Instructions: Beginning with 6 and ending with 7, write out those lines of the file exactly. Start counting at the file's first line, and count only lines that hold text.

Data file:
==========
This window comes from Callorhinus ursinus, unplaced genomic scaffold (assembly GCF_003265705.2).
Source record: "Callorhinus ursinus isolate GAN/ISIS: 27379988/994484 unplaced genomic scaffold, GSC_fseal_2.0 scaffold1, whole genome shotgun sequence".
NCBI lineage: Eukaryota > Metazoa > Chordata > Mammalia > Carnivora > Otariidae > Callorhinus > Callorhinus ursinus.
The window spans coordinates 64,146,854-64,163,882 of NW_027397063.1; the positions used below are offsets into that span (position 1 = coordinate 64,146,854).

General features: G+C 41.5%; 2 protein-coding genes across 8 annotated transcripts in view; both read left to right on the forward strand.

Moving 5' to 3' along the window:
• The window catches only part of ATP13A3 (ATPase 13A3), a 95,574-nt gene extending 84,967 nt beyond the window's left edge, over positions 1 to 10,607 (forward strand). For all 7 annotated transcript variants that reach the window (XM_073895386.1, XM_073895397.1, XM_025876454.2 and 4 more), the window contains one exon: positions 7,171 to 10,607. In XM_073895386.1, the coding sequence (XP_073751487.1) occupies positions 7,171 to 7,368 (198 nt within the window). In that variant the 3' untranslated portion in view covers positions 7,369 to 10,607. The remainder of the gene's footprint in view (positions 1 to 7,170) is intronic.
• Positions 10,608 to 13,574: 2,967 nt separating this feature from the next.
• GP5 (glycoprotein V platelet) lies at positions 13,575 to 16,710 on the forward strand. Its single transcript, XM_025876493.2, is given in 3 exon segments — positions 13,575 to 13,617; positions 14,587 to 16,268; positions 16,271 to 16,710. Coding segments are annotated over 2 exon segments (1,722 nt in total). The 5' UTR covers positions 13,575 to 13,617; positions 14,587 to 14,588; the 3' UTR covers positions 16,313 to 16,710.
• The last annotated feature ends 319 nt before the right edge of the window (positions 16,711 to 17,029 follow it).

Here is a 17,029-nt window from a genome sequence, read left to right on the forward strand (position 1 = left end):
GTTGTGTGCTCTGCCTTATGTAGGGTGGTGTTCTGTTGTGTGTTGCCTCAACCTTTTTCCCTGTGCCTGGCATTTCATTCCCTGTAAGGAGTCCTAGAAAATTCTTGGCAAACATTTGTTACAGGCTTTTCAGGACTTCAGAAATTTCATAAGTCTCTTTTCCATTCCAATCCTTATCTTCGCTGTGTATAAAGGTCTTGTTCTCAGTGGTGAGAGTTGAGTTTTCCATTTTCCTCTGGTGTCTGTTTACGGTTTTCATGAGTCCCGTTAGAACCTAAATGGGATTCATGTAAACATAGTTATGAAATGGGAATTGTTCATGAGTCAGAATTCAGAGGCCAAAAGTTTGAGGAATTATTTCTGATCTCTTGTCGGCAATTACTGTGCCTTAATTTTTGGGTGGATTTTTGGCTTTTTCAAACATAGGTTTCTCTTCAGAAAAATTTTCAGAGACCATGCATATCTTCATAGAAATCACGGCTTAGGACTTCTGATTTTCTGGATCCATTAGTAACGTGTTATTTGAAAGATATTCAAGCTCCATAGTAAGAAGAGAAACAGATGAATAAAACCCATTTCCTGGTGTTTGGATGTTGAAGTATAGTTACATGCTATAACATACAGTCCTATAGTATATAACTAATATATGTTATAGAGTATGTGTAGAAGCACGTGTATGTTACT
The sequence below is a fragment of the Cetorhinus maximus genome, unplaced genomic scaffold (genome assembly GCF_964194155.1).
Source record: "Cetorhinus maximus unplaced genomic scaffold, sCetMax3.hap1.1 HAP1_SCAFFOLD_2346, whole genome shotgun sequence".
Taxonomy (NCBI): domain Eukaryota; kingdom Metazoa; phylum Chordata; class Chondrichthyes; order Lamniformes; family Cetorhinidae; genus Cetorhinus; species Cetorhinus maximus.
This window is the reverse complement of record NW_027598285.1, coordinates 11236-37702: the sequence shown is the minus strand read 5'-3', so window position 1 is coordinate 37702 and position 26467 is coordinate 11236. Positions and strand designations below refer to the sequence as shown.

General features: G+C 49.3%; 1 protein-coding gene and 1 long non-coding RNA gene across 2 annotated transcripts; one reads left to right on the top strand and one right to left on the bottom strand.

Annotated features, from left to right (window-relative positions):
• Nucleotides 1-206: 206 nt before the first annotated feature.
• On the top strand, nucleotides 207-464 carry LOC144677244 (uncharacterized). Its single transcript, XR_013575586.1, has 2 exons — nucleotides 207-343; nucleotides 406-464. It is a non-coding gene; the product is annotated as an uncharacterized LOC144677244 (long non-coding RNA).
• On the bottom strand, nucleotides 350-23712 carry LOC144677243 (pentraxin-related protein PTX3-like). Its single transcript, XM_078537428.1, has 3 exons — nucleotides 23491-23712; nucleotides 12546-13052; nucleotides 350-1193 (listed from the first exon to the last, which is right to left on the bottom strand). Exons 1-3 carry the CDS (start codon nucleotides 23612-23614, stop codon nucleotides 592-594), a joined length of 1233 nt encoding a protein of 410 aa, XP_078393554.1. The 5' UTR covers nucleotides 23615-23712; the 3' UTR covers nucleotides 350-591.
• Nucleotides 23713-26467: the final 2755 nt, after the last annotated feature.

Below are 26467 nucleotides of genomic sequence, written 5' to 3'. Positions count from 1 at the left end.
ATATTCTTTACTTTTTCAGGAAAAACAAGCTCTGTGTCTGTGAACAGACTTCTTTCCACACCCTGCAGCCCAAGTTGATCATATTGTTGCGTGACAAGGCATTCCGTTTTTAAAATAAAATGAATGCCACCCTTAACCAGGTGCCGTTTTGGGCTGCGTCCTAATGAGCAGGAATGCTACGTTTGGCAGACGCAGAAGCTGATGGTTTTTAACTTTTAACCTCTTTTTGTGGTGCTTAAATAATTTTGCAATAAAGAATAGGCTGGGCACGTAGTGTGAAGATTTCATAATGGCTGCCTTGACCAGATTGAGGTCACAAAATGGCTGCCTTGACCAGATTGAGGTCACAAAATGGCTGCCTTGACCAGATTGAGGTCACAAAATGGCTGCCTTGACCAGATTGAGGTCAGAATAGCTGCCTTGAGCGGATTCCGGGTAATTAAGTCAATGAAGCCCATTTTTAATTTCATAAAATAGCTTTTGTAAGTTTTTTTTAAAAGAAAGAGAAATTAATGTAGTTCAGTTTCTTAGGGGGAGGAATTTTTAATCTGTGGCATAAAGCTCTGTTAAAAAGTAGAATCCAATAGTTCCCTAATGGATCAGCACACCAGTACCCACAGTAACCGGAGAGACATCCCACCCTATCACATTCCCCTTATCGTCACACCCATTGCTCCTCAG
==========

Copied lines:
Moving 5' to 3' along the window:
• The window catches only part of ATP13A3 (ATPase 13A3), a 95,574-nt gene extending 84,967 nt beyond the window's left edge, over positions 1 to 10,607 (forward strand). For all 7 annotated transcript variants that reach the window (XM_073895386.1, XM_073895397.1, XM_025876454.2 and 4 more), the window contains one exon: positions 7,171 to 10,607. In XM_073895386.1, the coding sequence (XP_073751487.1) occupies positions 7,171 to 7,368 (198 nt within the window). In that variant the 3' untranslated portion in view covers positions 7,369 to 10,607. The remainder of the gene's footprint in view (positions 1 to 7,170) is intronic.